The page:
British Airways has been fined £269 million by UK and US competition authorities for fuel surcharge price fixing with Virgin Atlantic. Virgin received no fines as a reward for being the scheme's whistle-blower.
A competition law specialist has said that the fines, the biggest ever imposed by the Office of Fair Trading (OFT), signal that it is not enough for a company simply to have a competition law policy.
"British Airways were fined before in the 1990s in relation to competition law. They had a very strict approach to competition law because of that," said Alan Davis, a competition law specialist with Pinsent Masons, the law firm behind OUT-LAW.COM. "The shock is that this happened to BA because they were a competition law compliant company on the whole."
"It shows that it is not enough to have a competition law policy, it can't just sit on the intranet," said Davis. "It has to be read by everyone, and understood. There needs to be ongoing training, and there must be support for it from management."
BA was found to have engaged in price fixing on fuel surcharges added to ticket prices from 2004 onwards as fuel prices rose. BA and Virgin were found to have co-operated on the amount and the timing of surcharges.
Both companies now face the prospect of potentially massive payouts in the US in class action lawsuits as flyers seek to recoup what they overpaid. A suit has already been filed by one law firm.
Class action suits do not exist in the UK in the same form. Collective legal redress could be sought by a consumer body through a consumer representative action in the Competition Appeals Tribunal, said Davis. Any payouts won here, though, would be used for the benefit of all consumers and would not go directly to those who flew, though.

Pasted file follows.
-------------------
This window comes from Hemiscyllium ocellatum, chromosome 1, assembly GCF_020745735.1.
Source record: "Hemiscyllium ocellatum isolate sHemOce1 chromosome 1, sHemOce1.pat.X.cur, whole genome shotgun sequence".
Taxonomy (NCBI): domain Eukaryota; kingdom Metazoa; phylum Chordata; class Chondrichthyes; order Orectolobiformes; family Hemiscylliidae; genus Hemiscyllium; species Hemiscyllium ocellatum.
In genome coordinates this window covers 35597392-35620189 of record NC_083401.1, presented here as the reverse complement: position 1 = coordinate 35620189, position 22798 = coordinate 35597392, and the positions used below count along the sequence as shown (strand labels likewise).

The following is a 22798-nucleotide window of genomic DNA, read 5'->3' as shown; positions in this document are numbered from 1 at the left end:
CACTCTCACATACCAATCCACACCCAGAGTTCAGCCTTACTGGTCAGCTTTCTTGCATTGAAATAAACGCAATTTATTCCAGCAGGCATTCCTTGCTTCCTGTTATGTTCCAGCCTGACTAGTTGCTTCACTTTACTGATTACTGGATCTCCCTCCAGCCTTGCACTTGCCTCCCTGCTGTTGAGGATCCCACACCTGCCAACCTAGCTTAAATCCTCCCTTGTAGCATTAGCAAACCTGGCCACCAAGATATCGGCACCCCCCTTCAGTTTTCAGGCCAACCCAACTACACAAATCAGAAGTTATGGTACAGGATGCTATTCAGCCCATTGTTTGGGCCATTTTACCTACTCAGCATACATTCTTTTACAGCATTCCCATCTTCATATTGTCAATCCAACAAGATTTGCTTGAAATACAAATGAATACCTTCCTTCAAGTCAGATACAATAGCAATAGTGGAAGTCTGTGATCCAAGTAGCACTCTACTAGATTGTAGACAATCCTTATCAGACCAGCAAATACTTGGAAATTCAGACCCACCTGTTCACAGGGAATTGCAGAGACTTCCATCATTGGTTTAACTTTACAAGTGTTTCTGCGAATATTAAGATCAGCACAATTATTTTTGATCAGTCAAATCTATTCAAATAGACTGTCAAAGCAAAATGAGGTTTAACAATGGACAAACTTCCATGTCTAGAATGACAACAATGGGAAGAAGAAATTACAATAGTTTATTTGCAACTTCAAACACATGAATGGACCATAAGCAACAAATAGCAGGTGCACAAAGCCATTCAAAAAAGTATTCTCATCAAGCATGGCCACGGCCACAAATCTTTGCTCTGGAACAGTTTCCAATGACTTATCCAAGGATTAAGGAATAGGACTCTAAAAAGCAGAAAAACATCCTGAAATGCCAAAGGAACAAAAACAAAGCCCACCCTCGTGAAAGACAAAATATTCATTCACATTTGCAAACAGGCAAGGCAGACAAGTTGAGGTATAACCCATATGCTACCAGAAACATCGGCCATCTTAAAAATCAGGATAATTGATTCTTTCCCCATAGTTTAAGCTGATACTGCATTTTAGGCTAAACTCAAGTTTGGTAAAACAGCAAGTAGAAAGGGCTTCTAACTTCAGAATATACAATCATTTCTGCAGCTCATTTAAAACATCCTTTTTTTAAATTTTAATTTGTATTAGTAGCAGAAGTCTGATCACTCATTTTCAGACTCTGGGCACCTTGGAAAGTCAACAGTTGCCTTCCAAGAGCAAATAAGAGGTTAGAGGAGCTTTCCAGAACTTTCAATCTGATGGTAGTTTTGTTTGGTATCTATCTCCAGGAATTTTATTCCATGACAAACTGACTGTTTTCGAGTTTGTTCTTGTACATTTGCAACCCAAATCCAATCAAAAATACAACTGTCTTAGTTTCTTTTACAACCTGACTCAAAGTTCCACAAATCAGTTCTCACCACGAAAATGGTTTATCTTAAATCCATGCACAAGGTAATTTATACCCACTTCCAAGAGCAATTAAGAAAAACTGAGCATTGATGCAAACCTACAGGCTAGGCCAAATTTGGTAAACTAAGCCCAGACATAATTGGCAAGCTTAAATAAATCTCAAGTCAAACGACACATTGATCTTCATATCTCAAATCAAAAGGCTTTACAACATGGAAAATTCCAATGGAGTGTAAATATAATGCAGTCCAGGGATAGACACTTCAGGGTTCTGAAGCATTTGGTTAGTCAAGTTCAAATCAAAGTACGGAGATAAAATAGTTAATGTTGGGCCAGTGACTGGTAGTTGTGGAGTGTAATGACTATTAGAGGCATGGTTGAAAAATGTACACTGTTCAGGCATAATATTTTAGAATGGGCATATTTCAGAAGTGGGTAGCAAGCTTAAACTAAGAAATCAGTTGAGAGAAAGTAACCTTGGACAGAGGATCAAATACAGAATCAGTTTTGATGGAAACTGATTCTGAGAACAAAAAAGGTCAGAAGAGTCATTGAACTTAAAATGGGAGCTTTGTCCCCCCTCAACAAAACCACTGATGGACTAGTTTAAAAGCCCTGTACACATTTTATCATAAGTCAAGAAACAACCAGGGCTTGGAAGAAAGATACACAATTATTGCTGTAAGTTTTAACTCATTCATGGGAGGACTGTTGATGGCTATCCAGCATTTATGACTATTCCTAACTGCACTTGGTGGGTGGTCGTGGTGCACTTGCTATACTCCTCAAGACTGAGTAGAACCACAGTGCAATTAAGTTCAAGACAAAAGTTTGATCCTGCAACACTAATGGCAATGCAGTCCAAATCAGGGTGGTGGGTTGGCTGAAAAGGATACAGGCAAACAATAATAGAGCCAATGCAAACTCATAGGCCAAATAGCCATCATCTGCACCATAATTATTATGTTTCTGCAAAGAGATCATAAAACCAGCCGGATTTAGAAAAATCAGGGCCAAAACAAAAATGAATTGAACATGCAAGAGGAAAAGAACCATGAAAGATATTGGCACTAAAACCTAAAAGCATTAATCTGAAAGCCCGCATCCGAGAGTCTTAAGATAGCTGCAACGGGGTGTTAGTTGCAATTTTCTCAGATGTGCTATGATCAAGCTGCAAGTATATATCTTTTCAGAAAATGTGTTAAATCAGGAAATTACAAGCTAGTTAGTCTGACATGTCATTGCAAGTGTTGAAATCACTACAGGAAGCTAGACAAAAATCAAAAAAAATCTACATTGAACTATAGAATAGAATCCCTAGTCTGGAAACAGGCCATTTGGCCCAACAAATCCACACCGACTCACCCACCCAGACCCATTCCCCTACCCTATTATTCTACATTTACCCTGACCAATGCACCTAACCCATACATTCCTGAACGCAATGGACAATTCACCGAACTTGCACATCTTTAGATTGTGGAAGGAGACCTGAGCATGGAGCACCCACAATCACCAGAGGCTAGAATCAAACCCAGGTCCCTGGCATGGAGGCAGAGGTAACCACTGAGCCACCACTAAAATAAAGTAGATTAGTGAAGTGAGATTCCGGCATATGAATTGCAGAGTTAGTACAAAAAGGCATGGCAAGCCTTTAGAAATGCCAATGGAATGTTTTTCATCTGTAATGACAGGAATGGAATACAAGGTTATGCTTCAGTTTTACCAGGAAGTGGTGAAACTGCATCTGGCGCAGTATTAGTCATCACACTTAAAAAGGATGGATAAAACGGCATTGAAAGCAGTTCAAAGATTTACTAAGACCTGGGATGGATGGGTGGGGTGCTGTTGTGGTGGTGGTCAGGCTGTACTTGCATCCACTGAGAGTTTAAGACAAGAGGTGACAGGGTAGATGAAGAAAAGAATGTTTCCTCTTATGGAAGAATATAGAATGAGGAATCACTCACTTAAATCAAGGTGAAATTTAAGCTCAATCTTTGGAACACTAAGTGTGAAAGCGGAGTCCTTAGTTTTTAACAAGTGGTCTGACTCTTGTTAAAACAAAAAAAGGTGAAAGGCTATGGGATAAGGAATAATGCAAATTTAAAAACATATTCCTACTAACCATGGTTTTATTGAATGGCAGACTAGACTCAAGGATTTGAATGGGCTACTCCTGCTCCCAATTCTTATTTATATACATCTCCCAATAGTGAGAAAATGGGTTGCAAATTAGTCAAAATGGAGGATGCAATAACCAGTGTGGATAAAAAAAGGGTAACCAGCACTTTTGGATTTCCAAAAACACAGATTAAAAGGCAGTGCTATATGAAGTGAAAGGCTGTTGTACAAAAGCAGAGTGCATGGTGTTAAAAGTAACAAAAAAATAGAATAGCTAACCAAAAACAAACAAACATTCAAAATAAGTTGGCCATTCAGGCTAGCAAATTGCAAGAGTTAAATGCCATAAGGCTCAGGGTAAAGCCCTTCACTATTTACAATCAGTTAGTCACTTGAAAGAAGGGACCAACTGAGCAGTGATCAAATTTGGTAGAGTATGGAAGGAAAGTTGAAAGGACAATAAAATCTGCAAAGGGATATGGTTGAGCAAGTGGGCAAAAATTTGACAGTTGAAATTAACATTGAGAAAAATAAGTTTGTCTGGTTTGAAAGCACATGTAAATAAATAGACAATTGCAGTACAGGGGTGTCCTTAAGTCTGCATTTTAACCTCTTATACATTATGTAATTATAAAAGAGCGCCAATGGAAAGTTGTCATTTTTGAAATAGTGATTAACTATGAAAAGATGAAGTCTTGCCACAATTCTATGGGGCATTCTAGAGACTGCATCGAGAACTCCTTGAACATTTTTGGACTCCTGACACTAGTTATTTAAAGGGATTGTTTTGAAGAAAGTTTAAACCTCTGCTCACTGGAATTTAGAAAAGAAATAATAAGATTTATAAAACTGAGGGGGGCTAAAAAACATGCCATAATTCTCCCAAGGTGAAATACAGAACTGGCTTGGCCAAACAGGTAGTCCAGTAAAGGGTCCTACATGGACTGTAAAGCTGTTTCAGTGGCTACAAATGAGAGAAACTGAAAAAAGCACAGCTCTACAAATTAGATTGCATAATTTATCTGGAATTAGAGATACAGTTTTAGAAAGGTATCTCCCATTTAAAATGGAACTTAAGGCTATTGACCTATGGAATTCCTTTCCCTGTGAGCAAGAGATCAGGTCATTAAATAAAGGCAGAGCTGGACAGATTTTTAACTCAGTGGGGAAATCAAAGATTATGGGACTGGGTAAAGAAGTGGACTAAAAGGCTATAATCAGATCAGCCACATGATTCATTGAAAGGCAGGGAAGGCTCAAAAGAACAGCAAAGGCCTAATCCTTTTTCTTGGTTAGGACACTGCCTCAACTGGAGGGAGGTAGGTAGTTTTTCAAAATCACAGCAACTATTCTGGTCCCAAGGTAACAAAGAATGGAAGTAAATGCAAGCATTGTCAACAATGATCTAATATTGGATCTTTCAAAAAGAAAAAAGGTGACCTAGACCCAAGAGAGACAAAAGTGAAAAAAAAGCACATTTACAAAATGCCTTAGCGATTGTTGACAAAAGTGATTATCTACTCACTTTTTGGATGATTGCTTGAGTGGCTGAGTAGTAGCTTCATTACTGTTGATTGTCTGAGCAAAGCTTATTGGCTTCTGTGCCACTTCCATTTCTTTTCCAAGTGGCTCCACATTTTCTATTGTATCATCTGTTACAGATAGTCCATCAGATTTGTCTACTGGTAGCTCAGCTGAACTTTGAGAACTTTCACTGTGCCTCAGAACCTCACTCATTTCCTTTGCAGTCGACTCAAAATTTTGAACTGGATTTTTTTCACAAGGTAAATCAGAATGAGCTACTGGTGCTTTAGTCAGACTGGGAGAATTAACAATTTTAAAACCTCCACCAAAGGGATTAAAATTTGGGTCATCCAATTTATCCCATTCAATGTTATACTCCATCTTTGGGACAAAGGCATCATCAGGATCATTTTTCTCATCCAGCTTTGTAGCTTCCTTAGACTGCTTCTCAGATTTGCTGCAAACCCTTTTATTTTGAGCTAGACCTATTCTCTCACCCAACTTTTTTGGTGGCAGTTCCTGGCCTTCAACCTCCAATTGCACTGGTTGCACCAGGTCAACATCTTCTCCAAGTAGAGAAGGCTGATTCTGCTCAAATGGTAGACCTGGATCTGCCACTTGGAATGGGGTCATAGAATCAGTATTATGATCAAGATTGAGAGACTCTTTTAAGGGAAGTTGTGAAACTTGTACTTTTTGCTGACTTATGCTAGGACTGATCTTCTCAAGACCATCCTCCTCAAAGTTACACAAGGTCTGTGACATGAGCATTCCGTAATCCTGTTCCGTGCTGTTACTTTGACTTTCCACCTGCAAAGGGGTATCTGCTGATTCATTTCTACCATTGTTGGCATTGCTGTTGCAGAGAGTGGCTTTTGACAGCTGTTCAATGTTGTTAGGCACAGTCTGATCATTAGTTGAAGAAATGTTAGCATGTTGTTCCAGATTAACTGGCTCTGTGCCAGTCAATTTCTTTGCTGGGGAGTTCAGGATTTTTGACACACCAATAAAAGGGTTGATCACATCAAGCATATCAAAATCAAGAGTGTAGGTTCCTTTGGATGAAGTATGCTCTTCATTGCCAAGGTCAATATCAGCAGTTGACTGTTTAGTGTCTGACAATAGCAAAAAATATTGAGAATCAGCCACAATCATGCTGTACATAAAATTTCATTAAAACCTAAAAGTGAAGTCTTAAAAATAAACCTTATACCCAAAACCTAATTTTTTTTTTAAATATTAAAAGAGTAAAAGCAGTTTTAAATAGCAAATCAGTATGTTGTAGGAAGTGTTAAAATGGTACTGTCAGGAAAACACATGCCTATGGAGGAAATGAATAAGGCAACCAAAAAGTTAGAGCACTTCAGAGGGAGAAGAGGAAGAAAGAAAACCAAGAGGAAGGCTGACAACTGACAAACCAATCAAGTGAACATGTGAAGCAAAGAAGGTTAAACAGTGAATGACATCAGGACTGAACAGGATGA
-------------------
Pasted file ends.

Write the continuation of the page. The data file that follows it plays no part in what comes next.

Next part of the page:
Another mechanism is the Group Litigation Order, but it is at the discretion of the courts to group together similar existing law suits, said Davis. "I don't think we would have individual consumers seeking to go to the courts in the first place for the sake of £30," he said.
Two former BA employees are under criminal investigation by the OFT and the Serious Fraud Office and could face jail under a new competition law that came into force in 2003. "They have to show that they dishonestly fixed prices and that is a difficult condition to satisfy, it is a subjective test," said Davis. "The OFT hasn't had a conviction under the new law yet."
Virgin was not fined by either US or UK authorities because it approached authorities first with evidence of the price fixing. Though some observers have been surprised that the airline escaped with no fines, Davis said that it such immunity is a normal part of competition investigation policy.
"It is a policy that the UK and European Commission saw working in the US. It has worked incredibly well. What successful investigations there have been in recent years have used whistle-blowers," he said.
The fines related to surcharges on seats on passenger aircraft and also on cargo flights. The cargo investigation involves a greater number of airlines, up to a dozen from around the world.